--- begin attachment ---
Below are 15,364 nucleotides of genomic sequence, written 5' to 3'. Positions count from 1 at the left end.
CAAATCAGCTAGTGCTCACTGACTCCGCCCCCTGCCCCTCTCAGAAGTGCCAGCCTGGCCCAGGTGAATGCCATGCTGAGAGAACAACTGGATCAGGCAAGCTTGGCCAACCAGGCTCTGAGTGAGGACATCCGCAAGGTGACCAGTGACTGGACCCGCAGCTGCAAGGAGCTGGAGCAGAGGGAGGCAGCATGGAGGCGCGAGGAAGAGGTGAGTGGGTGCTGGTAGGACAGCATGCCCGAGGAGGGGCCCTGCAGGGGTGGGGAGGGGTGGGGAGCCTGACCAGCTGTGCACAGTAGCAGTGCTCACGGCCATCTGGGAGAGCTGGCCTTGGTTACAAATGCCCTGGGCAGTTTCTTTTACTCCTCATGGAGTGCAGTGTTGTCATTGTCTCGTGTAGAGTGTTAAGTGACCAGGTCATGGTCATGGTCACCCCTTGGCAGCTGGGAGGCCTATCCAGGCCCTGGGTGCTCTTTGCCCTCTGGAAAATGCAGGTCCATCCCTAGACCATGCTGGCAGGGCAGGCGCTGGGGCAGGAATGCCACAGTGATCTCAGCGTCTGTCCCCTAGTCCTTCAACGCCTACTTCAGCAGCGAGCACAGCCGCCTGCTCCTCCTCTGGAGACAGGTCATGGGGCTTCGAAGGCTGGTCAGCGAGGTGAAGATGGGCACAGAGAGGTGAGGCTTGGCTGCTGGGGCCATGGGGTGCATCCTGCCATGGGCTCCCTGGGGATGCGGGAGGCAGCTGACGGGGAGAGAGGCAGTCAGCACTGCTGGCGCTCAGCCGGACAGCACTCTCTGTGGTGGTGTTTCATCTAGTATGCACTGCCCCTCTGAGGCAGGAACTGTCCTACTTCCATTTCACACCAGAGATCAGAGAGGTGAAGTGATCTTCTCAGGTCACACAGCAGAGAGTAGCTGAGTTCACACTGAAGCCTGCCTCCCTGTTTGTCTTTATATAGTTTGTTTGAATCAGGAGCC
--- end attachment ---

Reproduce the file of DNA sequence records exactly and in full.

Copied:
Below are 15,364 nucleotides of genomic sequence, written 5' to 3'. Positions count from 1 at the left end.
CAAATCAGCTAGTGCTCACTGACTCCGCCCCCTGCCCCTCTCAGAAGTGCCAGCCTGGCCCAGGTGAATGCCATGCTGAGAGAACAACTGGATCAGGCAAGCTTGGCCAACCAGGCTCTGAGTGAGGACATCCGCAAGGTGACCAGTGACTGGACCCGCAGCTGCAAGGAGCTGGAGCAGAGGGAGGCAGCATGGAGGCGCGAGGAAGAGGTGAGTGGGTGCTGGTAGGACAGCATGCCCGAGGAGGGGCCCTGCAGGGGTGGGGAGGGGTGGGGAGCCTGACCAGCTGTGCACAGTAGCAGTGCTCACGGCCATCTGGGAGAGCTGGCCTTGGTTACAAATGCCCTGGGCAGTTTCTTTTACTCCTCATGGAGTGCAGTGTTGTCATTGTCTCGTGTAGAGTGTTAAGTGACCAGGTCATGGTCATGGTCACCCCTTGGCAGCTGGGAGGCCTATCCAGGCCCTGGGTGCTCTTTGCCCTCTGGAAAATGCAGGTCCATCCCTAGACCATGCTGGCAGGGCAGGCGCTGGGGCAGGAATGCCACAGTGATCTCAGCGTCTGTCCCCTAGTCCTTCAACGCCTACTTCAGCAGCGAGCACAGCCGCCTGCTCCTCCTCTGGAGACAGGTCATGGGGCTTCGAAGGCTGGTCAGCGAGGTGAAGATGGGCACAGAGAGGTGAGGCTTGGCTGCTGGGGCCATGGGGTGCATCCTGCCATGGGCTCCCTGGGGATGCGGGAGGCAGCTGACGGGGAGAGAGGCAGTCAGCACTGCTGGCGCTCAGCCGGACAGCACTCTCTGTGGTGGTGTTTCATCTAGTATGCACTGCCCCTCTGAGGCAGGAACTGTCCTACTTCCATTTCACACCAGAGATCAGAGAGGTGAAGTGATCTTCTCAGGTCACACAGCAGAGAGTAGCTGAGTTCACACTGAAGCCTGCCTCCCTGTTTGTCTTTATATAGTTTGTTTGAATCAGGAGCC